Despite the recent excitement granted by the patent, Dr. Joshi admits that there is still much work to be done, and his laboratory is gearing up for the next round of testing. “We still need to look at diffusion of the therapeutic agent from the middle ear to the inner ear, for example,” and his lab will work to determine how long the therapeutic agent remains in the middle ear once administered. He notes, additionally, that movement on these types of projects is currently slow, which is a result of supply chain issues and availability of necessary supplies. Nevertheless, he remains excited about this new advancement, as well as the potential for eliminating the need for pediatric tympanostomy tube placement, as well as the overuse of systemic antibiotics in attempts to treat middle ear infection in children.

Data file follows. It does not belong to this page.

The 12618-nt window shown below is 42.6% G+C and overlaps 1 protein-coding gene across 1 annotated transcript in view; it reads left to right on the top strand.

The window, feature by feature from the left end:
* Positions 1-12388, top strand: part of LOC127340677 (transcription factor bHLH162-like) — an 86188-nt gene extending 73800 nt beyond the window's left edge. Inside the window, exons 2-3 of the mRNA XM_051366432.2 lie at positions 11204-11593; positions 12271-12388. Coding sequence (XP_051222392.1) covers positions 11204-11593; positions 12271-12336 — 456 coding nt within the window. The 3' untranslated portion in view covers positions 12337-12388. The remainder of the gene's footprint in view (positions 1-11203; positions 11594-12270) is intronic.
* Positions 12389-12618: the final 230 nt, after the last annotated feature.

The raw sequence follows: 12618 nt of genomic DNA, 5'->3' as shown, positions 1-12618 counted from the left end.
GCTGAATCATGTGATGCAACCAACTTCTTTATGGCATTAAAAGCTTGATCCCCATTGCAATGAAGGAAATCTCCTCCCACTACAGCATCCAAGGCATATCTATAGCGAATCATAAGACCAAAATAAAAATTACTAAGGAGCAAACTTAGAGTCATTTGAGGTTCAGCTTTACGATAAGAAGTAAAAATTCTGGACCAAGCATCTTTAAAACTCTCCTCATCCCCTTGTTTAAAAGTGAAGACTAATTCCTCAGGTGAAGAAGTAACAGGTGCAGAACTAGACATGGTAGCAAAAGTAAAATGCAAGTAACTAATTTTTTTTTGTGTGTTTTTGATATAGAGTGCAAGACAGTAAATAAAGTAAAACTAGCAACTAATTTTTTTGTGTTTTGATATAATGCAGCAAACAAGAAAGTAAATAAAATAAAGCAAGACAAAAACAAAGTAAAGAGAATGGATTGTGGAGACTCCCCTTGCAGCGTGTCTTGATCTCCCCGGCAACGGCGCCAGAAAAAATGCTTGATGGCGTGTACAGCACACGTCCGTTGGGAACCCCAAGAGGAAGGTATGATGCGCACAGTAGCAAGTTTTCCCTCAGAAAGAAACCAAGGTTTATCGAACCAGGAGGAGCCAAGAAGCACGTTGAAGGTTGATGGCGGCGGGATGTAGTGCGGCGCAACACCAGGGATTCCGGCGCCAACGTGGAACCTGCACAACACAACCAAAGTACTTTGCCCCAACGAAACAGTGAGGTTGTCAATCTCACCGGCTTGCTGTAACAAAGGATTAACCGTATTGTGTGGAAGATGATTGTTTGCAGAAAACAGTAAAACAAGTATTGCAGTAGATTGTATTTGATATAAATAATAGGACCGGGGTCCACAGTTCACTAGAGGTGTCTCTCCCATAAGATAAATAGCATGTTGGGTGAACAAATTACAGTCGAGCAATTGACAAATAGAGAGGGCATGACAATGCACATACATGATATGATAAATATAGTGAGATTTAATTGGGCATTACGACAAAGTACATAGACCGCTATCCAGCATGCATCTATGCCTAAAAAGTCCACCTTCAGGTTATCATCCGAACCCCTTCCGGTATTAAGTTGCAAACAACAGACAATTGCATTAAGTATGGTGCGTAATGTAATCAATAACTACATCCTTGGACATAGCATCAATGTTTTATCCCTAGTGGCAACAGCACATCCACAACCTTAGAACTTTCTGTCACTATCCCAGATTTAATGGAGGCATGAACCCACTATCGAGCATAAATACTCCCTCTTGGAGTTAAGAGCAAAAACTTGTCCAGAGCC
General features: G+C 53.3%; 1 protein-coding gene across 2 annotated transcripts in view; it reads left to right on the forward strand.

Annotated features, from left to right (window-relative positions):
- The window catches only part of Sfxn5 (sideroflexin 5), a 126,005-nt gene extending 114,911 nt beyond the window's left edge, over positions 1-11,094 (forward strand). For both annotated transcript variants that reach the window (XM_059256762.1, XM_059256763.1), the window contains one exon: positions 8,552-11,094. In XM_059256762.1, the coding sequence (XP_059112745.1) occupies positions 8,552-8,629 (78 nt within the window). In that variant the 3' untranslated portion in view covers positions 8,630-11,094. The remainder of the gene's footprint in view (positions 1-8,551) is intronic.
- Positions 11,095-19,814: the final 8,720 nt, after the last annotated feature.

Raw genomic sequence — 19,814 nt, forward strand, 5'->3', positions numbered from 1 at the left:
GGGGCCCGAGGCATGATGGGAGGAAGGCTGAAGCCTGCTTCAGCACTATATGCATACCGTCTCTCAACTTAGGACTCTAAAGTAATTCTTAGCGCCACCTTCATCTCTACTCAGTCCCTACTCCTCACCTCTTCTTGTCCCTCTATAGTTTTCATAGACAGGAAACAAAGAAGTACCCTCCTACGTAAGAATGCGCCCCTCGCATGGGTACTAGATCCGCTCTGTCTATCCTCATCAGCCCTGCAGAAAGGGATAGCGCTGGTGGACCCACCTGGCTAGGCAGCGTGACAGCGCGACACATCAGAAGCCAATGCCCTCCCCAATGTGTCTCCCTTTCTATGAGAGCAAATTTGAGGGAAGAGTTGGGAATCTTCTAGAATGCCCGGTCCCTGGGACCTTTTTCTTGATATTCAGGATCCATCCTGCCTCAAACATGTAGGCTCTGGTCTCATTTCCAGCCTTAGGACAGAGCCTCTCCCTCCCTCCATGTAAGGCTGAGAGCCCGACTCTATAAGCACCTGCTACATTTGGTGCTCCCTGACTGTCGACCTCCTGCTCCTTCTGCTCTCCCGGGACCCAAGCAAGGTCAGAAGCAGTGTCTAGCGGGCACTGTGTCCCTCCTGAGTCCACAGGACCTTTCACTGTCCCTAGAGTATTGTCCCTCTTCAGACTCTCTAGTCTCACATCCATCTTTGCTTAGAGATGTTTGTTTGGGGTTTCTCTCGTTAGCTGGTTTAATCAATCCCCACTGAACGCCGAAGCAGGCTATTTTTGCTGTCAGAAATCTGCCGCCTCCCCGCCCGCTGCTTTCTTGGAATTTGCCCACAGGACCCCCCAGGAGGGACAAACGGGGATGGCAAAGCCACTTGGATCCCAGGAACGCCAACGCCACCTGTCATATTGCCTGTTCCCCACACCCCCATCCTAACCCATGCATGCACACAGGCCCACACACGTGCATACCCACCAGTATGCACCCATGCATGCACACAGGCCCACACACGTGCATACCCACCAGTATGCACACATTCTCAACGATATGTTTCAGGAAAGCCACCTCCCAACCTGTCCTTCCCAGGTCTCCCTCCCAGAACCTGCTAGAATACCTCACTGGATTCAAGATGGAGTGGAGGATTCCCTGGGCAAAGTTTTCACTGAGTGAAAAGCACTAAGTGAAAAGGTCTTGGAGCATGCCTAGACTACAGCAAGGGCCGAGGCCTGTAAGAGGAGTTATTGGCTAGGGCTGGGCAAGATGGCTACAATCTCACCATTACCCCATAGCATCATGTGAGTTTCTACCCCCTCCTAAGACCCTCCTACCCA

Dr. Amit Joshi is an Associate Professor and Vice Chair of Research for the Marquette University and Medical College of Wisconsin Joint Department of Biomedical Engineering, as well as founding director of the Nanomedicine and Image-Guided Interventions Laboratory located in the Translational and Biomedical Research Center at the Medical College of Wisconsin, Milwaukee Campus. Dr. Joshi's research seeks to develop minimally invasive and non-toxic diagnostic and therapeutic technologies directed at cancer, pulmonary and infectious disease, and other vascular pathologies using nanotechnology and novel imaging techniques.